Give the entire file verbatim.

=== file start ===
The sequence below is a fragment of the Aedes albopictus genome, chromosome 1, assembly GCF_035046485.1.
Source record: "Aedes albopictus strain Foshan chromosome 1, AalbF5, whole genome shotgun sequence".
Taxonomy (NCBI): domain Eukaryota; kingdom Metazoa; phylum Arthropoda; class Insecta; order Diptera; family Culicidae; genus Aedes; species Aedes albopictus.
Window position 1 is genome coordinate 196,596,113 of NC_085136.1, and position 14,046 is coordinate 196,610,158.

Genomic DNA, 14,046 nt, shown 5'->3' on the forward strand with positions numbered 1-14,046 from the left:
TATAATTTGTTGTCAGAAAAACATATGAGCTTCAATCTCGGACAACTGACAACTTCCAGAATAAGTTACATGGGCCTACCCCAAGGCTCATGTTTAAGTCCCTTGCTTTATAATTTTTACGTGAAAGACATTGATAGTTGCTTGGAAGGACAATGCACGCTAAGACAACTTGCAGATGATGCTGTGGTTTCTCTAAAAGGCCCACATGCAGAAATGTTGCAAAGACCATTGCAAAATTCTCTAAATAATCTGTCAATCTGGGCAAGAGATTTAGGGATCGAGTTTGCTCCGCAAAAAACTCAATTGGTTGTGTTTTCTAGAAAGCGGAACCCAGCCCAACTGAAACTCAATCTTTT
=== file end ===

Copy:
The sequence below is a fragment of the Aedes albopictus genome, chromosome 1, assembly GCF_035046485.1.
Source record: "Aedes albopictus strain Foshan chromosome 1, AalbF5, whole genome shotgun sequence".
Taxonomy (NCBI): domain Eukaryota; kingdom Metazoa; phylum Arthropoda; class Insecta; order Diptera; family Culicidae; genus Aedes; species Aedes albopictus.
Window position 1 is genome coordinate 196,596,113 of NC_085136.1, and position 14,046 is coordinate 196,610,158.

Genomic DNA, 14,046 nt, shown 5'->3' on the forward strand with positions numbered 1-14,046 from the left:
TATAATTTGTTGTCAGAAAAACATATGAGCTTCAATCTCGGACAACTGACAACTTCCAGAATAAGTTACATGGGCCTACCCCAAGGCTCATGTTTAAGTCCCTTGCTTTATAATTTTTACGTGAAAGACATTGATAGTTGCTTGGAAGGACAATGCACGCTAAGACAACTTGCAGATGATGCTGTGGTTTCTCTAAAAGGCCCACATGCAGAAATGTTGCAAAGACCATTGCAAAATTCTCTAAATAATCTGTCAATCTGGGCAAGAGATTTAGGGATCGAGTTTGCTCCGCAAAAAACTCAATTGGTTGTGTTTTCTAGAAAGCGGAACCCAGCCCAACTGAAACTCAATCTTTT